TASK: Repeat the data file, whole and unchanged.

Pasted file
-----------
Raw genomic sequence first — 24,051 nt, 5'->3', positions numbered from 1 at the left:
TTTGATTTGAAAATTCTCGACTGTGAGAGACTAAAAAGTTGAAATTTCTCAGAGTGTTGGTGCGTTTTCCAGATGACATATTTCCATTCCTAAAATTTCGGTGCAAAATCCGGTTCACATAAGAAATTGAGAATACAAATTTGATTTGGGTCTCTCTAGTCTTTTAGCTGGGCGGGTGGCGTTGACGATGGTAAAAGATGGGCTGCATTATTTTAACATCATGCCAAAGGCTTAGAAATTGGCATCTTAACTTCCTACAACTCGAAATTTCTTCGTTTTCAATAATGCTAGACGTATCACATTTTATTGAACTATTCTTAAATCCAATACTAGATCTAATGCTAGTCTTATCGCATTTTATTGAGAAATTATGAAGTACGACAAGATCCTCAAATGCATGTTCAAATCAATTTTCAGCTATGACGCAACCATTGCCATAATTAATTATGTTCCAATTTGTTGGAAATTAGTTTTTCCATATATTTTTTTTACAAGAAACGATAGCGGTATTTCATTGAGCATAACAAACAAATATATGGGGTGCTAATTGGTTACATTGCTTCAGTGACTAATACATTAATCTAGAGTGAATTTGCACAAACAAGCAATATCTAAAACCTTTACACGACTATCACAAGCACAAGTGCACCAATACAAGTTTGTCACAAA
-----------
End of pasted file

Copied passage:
Raw genomic sequence first — 24,051 nt, 5'->3', positions numbered from 1 at the left:
TTTGATTTGAAAATTCTCGACTGTGAGAGACTAAAAAGTTGAAATTTCTCAGAGTGTTGGTGCGTTTTCCAGATGACATATTTCCATTCCTAAAATTTCGGTGCAAAATCCGGTTCACATAAGAAATTGAGAATACAAATTTGATTTGGGTCTCTCTAGTCTTTTAGCTGGGCGGGTGGCGTTGACGATGGTAAAAGATGGGCTGCATTATTTTAACATCATGCCAAAGGCTTAGAAATTGGCATCTTAACTTCCTACAACTCGAAATTTCTTCGTTTTCAATAATGCTAGACGTATCACATTTTATTGAACTATTCTTAAATCCAATACTAGATCTAATGCTAGTCTTATCGCATTTTATTGAGAAATTATGAAGTACGACAAGATCCTCAAATGCATGTTCAAATCAATTTTCAGCTATGACGCAACCATTGCCATAATTAATTATGTTCCAATTTGTTGGAAATTAGTTTTTCCATATATTTTTTTTACAAGAAACGATAGCGGTATTTCATTGAGCATAACAAACAAATATATGGGGTGCTAATTGGTTACATTGCTTCAGTGACTAATACATTAATCTAGAGTGAATTTGCACAAACAAGCAATATCTAAAACCTTTACACGACTATCACAAGCACAAGTGCACCAATACAAGTTTGTCACAAA